Madagascar– Environmentalists in Madagascar, which is home to one of the world’s most biodiverse rainforests, are growing concerned that climate change will put indigenous wildlife at risk. Sky News followed a tiny group of guardians of the Analamazaotra Forest in east-central Madagascar, who claimed that deforestation and poaching are being driven by poverty fueled by global warming.
Extreme weather patterns, they added, are the most critical threat, particularly for the country’s lemur population. “This is supposed to be the rainy season, but we have no rain,” Youssouf, one of the forest’s guardians, said, referring to an extended dry spell that has left portions of the south without adequate rainfall for more than four years. Despite being one of the world’s lowest carbon emitters, Madagascar is heavily impacted by yearly cyclones, protracted droughts, and flooding.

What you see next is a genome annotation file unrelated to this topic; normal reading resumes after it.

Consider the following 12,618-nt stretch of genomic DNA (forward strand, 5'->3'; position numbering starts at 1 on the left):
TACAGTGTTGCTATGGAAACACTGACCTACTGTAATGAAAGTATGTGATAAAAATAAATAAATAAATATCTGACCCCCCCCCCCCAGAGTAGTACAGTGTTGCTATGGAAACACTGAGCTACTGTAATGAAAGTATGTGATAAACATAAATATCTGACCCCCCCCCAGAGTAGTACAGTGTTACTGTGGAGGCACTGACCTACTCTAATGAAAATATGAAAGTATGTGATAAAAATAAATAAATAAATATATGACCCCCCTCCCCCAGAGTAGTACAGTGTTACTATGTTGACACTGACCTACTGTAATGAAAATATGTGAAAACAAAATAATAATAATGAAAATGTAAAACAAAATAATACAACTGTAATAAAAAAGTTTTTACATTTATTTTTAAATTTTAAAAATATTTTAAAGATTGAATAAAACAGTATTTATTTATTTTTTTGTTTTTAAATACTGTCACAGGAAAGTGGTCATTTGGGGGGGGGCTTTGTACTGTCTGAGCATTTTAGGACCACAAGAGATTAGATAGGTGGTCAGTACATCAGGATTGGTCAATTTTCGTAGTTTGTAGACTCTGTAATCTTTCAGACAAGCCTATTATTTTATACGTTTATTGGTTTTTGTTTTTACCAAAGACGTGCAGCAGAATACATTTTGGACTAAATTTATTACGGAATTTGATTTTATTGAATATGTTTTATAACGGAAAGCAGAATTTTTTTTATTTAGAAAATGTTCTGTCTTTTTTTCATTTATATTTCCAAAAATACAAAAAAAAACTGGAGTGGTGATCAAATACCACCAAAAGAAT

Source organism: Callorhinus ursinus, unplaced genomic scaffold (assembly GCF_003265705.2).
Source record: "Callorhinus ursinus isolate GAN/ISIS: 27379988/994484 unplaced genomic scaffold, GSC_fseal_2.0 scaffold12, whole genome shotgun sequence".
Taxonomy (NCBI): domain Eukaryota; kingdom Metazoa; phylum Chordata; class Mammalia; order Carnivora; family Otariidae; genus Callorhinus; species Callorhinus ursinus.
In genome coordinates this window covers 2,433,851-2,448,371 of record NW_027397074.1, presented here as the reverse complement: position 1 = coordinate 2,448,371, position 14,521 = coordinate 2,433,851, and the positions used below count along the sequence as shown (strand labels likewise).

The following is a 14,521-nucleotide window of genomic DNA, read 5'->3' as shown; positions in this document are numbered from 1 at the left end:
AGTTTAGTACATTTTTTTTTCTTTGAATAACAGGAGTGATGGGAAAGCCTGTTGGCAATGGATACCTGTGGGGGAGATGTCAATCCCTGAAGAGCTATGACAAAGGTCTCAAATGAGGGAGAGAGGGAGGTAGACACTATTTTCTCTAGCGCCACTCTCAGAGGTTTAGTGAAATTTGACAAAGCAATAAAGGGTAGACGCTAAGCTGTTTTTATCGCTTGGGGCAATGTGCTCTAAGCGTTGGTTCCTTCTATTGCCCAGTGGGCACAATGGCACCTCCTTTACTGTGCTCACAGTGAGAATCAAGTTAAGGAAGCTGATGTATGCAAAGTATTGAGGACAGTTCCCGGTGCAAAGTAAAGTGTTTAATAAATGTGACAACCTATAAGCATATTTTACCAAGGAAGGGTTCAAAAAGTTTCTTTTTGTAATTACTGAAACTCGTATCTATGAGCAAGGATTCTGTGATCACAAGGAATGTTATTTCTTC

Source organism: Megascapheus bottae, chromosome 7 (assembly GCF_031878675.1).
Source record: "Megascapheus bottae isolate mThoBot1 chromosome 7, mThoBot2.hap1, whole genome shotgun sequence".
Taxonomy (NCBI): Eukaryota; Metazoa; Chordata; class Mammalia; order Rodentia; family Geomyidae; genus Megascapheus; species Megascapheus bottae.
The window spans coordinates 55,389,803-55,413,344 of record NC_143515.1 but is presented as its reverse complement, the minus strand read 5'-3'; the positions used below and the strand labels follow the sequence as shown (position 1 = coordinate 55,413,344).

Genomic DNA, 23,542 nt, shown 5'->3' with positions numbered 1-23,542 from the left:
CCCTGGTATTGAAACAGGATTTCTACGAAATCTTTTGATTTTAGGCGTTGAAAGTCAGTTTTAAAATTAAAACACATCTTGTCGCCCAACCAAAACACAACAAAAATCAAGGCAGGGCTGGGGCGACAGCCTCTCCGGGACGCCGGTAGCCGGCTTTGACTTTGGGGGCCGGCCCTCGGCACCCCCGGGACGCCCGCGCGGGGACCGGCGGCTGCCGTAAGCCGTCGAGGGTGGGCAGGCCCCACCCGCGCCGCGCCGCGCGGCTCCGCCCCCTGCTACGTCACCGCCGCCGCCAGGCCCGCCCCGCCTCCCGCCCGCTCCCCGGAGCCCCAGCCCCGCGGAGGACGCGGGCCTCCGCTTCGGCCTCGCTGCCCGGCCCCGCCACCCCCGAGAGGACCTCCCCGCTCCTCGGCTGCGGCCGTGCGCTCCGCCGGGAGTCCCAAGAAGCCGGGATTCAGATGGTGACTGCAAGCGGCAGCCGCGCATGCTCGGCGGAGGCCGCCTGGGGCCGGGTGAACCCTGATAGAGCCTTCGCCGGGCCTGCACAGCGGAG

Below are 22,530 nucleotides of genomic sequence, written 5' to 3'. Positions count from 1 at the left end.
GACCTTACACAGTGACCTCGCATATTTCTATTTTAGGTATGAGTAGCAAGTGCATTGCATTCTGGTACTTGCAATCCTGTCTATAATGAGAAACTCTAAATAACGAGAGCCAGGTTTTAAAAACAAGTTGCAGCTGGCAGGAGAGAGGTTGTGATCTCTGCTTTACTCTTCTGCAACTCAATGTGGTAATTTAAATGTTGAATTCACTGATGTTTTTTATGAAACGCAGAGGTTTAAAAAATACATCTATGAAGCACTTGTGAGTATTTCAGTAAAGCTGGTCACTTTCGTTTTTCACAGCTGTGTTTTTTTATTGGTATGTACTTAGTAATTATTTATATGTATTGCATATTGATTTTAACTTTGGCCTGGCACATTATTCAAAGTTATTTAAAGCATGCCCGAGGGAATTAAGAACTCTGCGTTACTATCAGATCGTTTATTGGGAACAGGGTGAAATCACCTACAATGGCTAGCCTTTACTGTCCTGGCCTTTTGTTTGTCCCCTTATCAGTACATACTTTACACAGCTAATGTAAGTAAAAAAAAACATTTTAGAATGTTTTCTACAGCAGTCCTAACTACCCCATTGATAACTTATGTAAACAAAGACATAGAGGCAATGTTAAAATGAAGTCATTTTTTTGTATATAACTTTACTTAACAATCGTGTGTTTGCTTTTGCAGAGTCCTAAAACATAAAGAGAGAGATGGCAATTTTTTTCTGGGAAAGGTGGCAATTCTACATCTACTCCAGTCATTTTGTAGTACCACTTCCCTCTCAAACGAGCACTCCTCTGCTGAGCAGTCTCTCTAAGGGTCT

Climate change has led the poor to resort to chopping down trees, poaching wildlife for sale, and even eating animals and plants to survive, according to Sky. At the climate summit in Glasgow on Saturday, governments reached a new agreement. However, the deal was panned for failing to make specific commitments to assist impoverished countries in mitigating climate change’s effects.